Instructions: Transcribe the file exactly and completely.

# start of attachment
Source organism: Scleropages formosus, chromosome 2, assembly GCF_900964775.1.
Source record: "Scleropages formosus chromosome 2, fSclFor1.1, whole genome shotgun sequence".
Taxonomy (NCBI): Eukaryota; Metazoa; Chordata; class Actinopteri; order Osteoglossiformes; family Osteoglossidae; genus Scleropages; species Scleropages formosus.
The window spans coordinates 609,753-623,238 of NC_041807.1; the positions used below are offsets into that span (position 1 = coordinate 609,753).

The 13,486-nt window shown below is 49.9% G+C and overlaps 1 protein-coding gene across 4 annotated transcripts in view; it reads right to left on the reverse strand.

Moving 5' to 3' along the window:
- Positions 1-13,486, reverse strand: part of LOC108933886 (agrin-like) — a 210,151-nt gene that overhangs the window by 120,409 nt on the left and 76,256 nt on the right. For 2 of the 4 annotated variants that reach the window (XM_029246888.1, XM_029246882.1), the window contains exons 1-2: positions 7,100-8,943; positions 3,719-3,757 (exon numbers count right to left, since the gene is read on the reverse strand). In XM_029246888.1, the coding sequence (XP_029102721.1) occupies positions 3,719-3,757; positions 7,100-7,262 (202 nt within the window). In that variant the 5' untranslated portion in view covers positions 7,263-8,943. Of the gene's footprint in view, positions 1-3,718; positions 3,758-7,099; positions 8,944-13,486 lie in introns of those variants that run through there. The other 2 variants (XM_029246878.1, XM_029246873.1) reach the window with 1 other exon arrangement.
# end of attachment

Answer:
Source organism: Scleropages formosus, chromosome 2, assembly GCF_900964775.1.
Source record: "Scleropages formosus chromosome 2, fSclFor1.1, whole genome shotgun sequence".
Taxonomy (NCBI): Eukaryota; Metazoa; Chordata; class Actinopteri; order Osteoglossiformes; family Osteoglossidae; genus Scleropages; species Scleropages formosus.
The window spans coordinates 609,753-623,238 of NC_041807.1; the positions used below are offsets into that span (position 1 = coordinate 609,753).

The 13,486-nt window shown below is 49.9% G+C and overlaps 1 protein-coding gene across 4 annotated transcripts in view; it reads right to left on the reverse strand.

Moving 5' to 3' along the window:
- Positions 1-13,486, reverse strand: part of LOC108933886 (agrin-like) — a 210,151-nt gene that overhangs the window by 120,409 nt on the left and 76,256 nt on the right. For 2 of the 4 annotated variants that reach the window (XM_029246888.1, XM_029246882.1), the window contains exons 1-2: positions 7,100-8,943; positions 3,719-3,757 (exon numbers count right to left, since the gene is read on the reverse strand). In XM_029246888.1, the coding sequence (XP_029102721.1) occupies positions 3,719-3,757; positions 7,100-7,262 (202 nt within the window). In that variant the 5' untranslated portion in view covers positions 7,263-8,943. Of the gene's footprint in view, positions 1-3,718; positions 3,758-7,099; positions 8,944-13,486 lie in introns of those variants that run through there. The other 2 variants (XM_029246878.1, XM_029246873.1) reach the window with 1 other exon arrangement.